Thursday, March 16, 2006

Winter Jumps the Shark

"Jumping the shark" has become synonymous for "passing one's prime", and this winter certainly seems to have jumped the shark for DC area snow lovers with the storm of Feb. 11-12. That doesn't mean that the chance of seeing any flakes is totally gone, however. (That may be a bit hard to believe with temperatures pushing near 60 in most of the region this afternoon.)

The current situation is an interesting case of the classic "over the mountains" Washington forecast dilemma. A disturbance which originally impacted the West Coast a few days earlier has regrouped in Colorado and marched across the Plains to be centered in Illinois early this afternoon. Supported by a small, but vigorous, area of upper-level energy, this storm has been forecast by the models to bring a narrow band of precipitation down the Potomac Valley or a bit to the south. The latest model run this afternoon brings a very narrow band of up to ½" of precipitation directly across the DC area, shown on the map as the darkest green area. Despite the lateness of the season, there is an ample supply of cold air provided by the large circulation around the low pressure area in eastern Canada we noted yesterday.

So, let's review the recipe from the kitchen of Momma Nature's Weather Grill:
  1. Surface circulation? Check, but expected by the models to weaken.
  2. Upper-level energy? Check.
  3. Cold air? Check.
  4. Moisture? Well, not so much. This system seems to be moisture starved. While it has brought a trace of wet snow to Chicago today, it doesn't seem to be able to tap into moisture from the Gulf of Mexico. Dewpoints ahead of the storm from the northern Gulf states through Tennessee and Kentucky were only in the upper 20s earlier, although there is a wedge of more humid air extending northeastward from the summer-level juiciness along the western Gulf Coast (mid 60s in Houston, for example).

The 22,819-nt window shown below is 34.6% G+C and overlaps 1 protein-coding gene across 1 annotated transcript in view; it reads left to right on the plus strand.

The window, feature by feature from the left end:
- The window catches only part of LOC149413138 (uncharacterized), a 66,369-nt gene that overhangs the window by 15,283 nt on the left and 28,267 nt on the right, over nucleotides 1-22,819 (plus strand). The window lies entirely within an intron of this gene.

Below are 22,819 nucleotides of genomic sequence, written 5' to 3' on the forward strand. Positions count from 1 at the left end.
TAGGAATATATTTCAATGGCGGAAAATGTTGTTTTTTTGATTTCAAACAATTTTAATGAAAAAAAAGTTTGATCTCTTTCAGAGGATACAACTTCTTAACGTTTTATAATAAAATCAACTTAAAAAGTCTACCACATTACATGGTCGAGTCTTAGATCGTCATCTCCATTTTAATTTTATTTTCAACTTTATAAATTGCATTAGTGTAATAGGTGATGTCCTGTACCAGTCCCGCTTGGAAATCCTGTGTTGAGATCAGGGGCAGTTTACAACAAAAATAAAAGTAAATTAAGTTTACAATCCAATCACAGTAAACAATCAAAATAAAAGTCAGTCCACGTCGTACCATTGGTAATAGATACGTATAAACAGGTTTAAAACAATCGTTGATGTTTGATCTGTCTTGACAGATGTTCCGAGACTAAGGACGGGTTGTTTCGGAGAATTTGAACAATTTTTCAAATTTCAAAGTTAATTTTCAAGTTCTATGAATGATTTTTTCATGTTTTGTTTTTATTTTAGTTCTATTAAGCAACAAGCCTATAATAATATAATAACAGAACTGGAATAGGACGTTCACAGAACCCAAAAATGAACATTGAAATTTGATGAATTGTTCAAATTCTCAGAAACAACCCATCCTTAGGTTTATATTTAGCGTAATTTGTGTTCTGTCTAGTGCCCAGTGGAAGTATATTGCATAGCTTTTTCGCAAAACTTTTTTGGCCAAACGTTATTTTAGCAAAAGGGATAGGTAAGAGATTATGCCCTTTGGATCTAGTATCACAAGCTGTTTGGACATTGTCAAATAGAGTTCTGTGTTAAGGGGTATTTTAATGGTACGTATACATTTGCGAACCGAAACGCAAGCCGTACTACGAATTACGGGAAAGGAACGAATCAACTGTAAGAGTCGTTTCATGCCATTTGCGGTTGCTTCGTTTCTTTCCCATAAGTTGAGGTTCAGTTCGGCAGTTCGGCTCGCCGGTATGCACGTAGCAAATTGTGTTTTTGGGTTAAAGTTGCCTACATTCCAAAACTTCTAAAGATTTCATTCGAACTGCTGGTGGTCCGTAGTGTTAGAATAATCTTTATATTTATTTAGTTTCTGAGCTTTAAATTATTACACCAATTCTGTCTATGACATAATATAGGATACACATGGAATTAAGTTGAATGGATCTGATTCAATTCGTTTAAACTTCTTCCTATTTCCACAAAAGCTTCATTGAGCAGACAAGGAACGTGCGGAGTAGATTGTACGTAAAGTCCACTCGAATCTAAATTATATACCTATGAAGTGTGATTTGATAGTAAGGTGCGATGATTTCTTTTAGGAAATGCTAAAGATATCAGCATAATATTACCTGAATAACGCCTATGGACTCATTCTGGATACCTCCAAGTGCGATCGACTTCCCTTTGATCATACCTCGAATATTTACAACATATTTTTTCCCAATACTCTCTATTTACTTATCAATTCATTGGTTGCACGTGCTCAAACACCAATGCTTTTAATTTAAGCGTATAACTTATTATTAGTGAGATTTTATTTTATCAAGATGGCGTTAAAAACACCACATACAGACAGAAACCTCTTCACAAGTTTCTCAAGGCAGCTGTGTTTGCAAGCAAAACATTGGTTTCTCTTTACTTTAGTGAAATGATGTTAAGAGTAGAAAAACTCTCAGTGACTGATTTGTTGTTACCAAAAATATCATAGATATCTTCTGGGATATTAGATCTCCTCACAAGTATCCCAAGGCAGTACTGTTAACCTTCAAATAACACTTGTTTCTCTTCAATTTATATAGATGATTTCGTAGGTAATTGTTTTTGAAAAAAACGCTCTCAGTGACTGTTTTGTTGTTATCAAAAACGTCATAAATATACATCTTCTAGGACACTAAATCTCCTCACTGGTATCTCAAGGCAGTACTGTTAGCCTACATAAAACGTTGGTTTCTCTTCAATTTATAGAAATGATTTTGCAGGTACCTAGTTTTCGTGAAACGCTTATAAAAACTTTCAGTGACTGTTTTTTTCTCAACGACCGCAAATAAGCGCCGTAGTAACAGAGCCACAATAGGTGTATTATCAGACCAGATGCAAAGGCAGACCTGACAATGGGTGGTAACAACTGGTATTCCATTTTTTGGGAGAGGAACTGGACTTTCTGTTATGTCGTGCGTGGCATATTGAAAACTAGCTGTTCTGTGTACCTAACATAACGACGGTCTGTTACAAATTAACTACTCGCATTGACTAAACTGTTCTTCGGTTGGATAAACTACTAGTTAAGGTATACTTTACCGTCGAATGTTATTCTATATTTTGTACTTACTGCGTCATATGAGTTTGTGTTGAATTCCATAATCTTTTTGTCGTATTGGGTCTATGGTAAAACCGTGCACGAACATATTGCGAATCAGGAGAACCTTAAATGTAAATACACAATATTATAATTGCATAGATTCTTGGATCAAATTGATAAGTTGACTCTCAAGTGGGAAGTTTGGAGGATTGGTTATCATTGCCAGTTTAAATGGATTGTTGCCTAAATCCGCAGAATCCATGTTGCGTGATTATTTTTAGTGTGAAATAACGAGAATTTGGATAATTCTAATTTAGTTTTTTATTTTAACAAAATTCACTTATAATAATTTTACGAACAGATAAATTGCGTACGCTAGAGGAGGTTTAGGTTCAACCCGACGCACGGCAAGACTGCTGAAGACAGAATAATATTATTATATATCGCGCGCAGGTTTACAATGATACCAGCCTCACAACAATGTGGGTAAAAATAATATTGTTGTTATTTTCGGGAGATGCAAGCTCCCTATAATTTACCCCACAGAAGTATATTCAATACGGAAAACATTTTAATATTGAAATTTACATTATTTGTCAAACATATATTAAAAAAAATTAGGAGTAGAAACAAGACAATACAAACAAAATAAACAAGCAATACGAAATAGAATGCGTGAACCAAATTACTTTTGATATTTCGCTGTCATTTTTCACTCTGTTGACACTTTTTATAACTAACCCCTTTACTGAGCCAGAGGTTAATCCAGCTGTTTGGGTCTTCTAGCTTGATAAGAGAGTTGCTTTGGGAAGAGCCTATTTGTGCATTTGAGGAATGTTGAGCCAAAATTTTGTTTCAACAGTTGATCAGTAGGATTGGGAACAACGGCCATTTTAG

The bottom line: There is virtually no chance of accumulating snow inside the Beltway, but many areas could see flakes falling, and there is the possibility of a coating, especially on grassy areas, in the higher elevations to the north and west.

Tonight and Tomorrow

For tonight, increasing clouds this evening will be followed by light rain or mixed rain and snow by morning; lows will be in the upper 30s in the city to low and mid 30s in the 'burbs. There is a 60% chance of measurable precipitation. Light snow or mixed precipitation will end in the morning, followed by decreasing cloudiness in the afternoon and highs well below average for this time of year, in the mid 40s.

Omnimedia: TWC Jumps

Exactly when the Weather Channel jumped the shark is debatable, but any remnant of a doubt that this had occurred was removed yesterday, when rumors swirled that winter weather expert Paul Kocin had left the network. This was confirmed last evening when PK himself posted the news that his position had been eliminated.

If my count is correct, that leaves Heidi Cullen (climate), Greg Forbes (severe weather), and Steve Lyons (tropical) as the only remaining on-air experts. With TWC's increasing emphasis on fluff over substance, even that small number is likely to be reduced soon unless Steve Lyons has gotten a hair transplant or become pregnant in the off season. It's been apparent for some time that the Weather Channel was following its cohorts in television "news" by dumbing down content in pursuit of that ever-elusive demographic: stupid people. It's a shame that TV producers have such a low estimation of the public's desire to be educated as well as entertained.

When do you think the Weather Channel jumped the shark, and what should a "Real Weather Channel" look like?

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